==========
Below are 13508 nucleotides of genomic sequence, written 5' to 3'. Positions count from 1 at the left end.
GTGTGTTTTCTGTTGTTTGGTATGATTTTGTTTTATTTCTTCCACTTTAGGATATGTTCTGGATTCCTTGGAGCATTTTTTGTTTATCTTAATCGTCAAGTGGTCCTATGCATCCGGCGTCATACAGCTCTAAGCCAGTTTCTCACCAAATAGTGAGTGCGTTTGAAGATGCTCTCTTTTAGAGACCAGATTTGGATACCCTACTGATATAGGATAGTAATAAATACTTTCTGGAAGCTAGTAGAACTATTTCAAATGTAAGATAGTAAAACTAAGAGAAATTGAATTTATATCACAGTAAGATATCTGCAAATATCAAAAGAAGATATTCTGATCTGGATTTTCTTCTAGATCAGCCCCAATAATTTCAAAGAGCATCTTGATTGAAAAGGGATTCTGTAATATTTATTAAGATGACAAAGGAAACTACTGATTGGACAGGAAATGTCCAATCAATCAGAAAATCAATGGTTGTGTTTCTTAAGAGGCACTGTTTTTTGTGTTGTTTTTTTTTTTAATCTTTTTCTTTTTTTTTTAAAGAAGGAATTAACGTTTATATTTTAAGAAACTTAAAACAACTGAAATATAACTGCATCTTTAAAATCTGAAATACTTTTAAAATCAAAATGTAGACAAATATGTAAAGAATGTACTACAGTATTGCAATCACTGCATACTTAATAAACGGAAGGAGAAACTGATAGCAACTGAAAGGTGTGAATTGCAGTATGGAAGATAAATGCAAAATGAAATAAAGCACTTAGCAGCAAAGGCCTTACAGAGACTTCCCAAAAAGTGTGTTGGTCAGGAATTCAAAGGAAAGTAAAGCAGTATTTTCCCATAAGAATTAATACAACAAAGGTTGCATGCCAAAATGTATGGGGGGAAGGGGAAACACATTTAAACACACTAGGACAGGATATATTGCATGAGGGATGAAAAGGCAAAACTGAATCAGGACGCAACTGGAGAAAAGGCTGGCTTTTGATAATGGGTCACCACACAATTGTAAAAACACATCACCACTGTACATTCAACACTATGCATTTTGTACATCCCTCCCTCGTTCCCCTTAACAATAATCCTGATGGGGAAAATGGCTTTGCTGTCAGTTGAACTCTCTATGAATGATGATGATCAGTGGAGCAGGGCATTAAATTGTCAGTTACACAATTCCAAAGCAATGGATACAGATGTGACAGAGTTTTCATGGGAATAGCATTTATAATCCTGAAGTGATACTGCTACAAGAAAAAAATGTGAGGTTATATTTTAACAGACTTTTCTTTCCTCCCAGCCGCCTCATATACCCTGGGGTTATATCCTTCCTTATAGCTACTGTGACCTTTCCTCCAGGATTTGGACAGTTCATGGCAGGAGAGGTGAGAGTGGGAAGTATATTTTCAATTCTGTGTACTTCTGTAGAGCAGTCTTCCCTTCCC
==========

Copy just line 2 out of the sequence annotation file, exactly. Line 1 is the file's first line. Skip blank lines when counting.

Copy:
GTGTGTTTTCTGTTGTTTGGTATGATTTTGTTTTATTTCTTCCACTTTAGGATATGTTCTGGATTCCTTGGAGCATTTTTTGTTTATCTTAATCGTCAAGTGGTCCTATGCATCCGGCGTCATACAGCTCTAAGCCAGTTTCTCACCAAATAGTGAGTGCGTTTGAAGATGCTCTCTTTTAGAGACCAGATTTGGATACCCTACTGATATAGGATAGTAATAAATACTTTCTGGAAGCTAGTAGAACTATTTCAAATGTAAGATAGTAAAACTAAGAGAAATTGAATTTATATCACAGTAAGATATCTGCAAATATCAAAAGAAGATATTCTGATCTGGATTTTCTTCTAGATCAGCCCCAATAATTTCAAAGAGCATCTTGATTGAAAAGGGATTCTGTAATATTTATTAAGATGACAAAGGAAACTACTGATTGGACAGGAAATGTCCAATCAATCAGAAAATCAATGGTTGTGTTTCTTAAGAGGCACTGTTTTTTGTGTTGTTTTTTTTTTTAATCTTTTTCTTTTTTTTTTAAAGAAGGAATTAACGTTTATATTTTAAGAAACTTAAAACAACTGAAATATAACTGCATCTTTAAAATCTGAAATACTTTTAAAATCAAAATGTAGACAAATATGTAAAGAATGTACTACAGTATTGCAATCACTGCATACTTAATAAACGGAAGGAGAAACTGATAGCAACTGAAAGGTGTGAATTGCAGTATGGAAGATAAATGCAAAATGAAATAAAGCACTTAGCAGCAAAGGCCTTACAGAGACTTCCCAAAAAGTGTGTTGGTCAGGAATTCAAAGGAAAGTAAAGCAGTATTTTCCCATAAGAATTAATACAACAAAGGTTGCATGCCAAAATGTATGGGGGGAAGGGGAAACACATTTAAACACACTAGGACAGGATATATTGCATGAGGGATGAAAAGGCAAAACTGAATCAGGACGCAACTGGAGAAAAGGCTGGCTTTTGATAATGGGTCACCACACAATTGTAAAAACACATCACCACTGTACATTCAACACTATGCATTTTGTACATCCCTCCCTCGTTCCCCTTAACAATAATCCTGATGGGGAAAATGGCTTTGCTGTCAGTTGAACTCTCTATGAATGATGATGATCAGTGGAGCAGGGCATTAAATTGTCAGTTACACAATTCCAAAGCAATGGATACAGATGTGACAGAGTTTTCATGGGAATAGCATTTATAATCCTGAAGTGATACTGCTACAAGAAAAAAATGTGAGGTTATATTTTAACAGACTTTTCTTTCCTCCCAGCCGCCTCATATACCCTGGGGTTATATCCTTCCTTATAGCTACTGTGACCTTTCCTCCAGGATTTGGACAGTTCATGGCAGGAGAGGTGAGAGTGGGAAGTATATTTTCAATTCTGTGTACTTCTGTAGAGCAGTCTTCCCTTCCC